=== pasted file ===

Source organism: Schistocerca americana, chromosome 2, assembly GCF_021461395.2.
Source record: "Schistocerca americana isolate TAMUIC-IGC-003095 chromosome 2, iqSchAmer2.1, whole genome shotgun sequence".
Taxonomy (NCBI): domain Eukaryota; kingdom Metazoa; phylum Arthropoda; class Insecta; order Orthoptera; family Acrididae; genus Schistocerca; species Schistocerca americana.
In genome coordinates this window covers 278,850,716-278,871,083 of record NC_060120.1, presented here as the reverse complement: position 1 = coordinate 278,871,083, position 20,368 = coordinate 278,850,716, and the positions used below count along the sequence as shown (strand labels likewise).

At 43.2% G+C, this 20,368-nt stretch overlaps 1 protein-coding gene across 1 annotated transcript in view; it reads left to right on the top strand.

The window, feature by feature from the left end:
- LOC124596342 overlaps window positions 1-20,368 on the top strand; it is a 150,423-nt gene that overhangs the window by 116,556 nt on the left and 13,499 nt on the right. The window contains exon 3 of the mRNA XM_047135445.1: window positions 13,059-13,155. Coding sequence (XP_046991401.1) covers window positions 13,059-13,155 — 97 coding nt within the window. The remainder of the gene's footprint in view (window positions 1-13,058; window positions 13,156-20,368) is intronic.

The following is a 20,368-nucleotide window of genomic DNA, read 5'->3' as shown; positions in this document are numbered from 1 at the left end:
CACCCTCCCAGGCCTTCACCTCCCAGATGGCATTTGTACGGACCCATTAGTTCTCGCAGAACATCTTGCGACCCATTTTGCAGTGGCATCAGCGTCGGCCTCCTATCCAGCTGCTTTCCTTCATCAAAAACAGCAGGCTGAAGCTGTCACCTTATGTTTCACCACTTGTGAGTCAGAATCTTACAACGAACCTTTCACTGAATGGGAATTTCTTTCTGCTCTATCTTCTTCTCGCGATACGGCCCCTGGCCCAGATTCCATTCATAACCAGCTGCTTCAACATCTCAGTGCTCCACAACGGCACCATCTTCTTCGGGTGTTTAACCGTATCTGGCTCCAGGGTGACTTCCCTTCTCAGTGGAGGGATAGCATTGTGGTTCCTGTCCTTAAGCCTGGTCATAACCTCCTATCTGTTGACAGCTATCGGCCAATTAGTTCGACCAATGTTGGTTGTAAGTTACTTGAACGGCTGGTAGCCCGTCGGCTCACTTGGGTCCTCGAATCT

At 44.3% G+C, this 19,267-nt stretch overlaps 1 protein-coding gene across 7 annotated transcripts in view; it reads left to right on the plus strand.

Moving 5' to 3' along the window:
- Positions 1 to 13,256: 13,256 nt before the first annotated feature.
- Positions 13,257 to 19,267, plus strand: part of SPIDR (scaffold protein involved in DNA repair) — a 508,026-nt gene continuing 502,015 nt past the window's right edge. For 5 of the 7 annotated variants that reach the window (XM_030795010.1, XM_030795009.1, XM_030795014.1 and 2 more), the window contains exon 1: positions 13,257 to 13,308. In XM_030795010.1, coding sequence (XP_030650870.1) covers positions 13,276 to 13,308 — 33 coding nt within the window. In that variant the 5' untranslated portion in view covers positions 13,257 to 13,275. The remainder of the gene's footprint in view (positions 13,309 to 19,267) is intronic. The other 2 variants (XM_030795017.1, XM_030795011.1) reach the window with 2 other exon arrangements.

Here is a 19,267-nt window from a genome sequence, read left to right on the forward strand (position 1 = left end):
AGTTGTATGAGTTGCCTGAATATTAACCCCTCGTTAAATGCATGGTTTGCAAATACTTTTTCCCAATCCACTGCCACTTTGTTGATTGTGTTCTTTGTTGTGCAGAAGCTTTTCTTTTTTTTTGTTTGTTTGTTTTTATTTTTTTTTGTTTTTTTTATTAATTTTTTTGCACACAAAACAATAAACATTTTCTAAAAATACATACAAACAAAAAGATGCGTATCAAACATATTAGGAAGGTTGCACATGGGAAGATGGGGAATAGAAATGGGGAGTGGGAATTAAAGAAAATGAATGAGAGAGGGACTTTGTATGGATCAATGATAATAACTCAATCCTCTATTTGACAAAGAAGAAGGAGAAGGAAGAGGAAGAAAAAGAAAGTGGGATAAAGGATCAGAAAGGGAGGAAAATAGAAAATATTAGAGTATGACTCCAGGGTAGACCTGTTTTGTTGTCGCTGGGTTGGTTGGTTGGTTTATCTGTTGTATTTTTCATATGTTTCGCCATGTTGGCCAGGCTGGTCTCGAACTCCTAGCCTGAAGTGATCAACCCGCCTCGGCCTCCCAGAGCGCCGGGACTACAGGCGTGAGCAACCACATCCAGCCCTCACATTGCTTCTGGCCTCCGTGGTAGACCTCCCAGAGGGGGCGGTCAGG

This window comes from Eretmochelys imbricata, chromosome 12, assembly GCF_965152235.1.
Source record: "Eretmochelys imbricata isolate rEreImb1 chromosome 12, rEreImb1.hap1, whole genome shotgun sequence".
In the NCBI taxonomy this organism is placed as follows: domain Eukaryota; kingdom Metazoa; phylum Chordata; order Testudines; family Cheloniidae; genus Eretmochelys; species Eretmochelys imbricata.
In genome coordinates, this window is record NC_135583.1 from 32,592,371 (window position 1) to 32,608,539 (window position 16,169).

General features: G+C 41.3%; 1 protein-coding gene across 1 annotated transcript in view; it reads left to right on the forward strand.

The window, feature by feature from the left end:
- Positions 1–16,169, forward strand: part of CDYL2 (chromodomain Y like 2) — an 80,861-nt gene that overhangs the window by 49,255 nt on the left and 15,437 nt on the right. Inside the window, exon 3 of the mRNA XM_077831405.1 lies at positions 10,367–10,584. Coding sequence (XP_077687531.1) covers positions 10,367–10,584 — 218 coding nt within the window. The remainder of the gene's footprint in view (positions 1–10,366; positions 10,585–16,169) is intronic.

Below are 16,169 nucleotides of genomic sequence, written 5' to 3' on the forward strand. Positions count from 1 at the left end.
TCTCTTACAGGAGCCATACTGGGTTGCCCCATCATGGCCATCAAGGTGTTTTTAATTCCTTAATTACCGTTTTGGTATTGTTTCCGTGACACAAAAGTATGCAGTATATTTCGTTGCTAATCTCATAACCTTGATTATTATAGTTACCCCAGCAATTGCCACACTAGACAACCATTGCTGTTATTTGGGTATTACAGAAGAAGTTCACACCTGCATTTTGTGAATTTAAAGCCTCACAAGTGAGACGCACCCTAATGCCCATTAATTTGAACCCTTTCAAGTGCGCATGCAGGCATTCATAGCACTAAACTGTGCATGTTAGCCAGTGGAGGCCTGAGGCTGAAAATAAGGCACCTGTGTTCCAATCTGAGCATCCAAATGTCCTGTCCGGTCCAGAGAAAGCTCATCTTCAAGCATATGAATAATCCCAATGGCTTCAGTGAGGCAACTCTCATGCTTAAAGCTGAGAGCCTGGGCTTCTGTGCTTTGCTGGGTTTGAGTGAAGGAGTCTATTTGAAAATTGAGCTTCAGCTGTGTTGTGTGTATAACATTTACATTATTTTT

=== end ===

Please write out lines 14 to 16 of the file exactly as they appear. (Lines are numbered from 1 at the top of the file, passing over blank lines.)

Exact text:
Here is a 19,267-nt window from a genome sequence, read left to right on the forward strand (position 1 = left end):
AGTTGTATGAGTTGCCTGAATATTAACCCCTCGTTAAATGCATGGTTTGCAAATACTTTTTCCCAATCCACTGCCACTTTGTTGATTGTGTTCTTTGTTGTGCAGAAGCTTTTCTTTTTTTTTGTTTGTTTGTTTTTATTTTTTTTTGTTTTTTTTATTAATTTTTTTGCACACAAAACAATAAACATTTTCTAAAAATACATACAAACAAAAAGATGCGTATCAAACATATTAGGAAGGTTGCACATGGGAAGATGGGGAATAGAAATGGGGAGTGGGAATTAAAGAAAATGAATGAGAGAGGGACTTTGTATGGATCAATGATAATAACTCAATCCTCTATTTGACAAAGAAGAAGGAGAAGGAAGAGGAAGAAAAAGAAAGTGGGATAAAGGATCAGAAAGGGAGGAAAATAGAAAATATTAGAGTATGACTCCAGGGTAGACCTGTTTTGTTGTCGCTGGGTTGGTTGGTTGGTTTATCTGTTGTATTTTTCATATGTTTCGCCATGTTGGCCAGGCTGGTCTCGAACTCCTAGCCTGAAGTGATCAACCCGCCTCGGCCTCCCAGAGCGCCGGGACTACAGGCGTGAGCAACCACATCCAGCCCTCACATTGCTTCTGGCCTCCGTGGTAGACCTCCCAGAGGGGGCGGTCAGG

This window comes from Eretmochelys imbricata, chromosome 12, assembly GCF_965152235.1.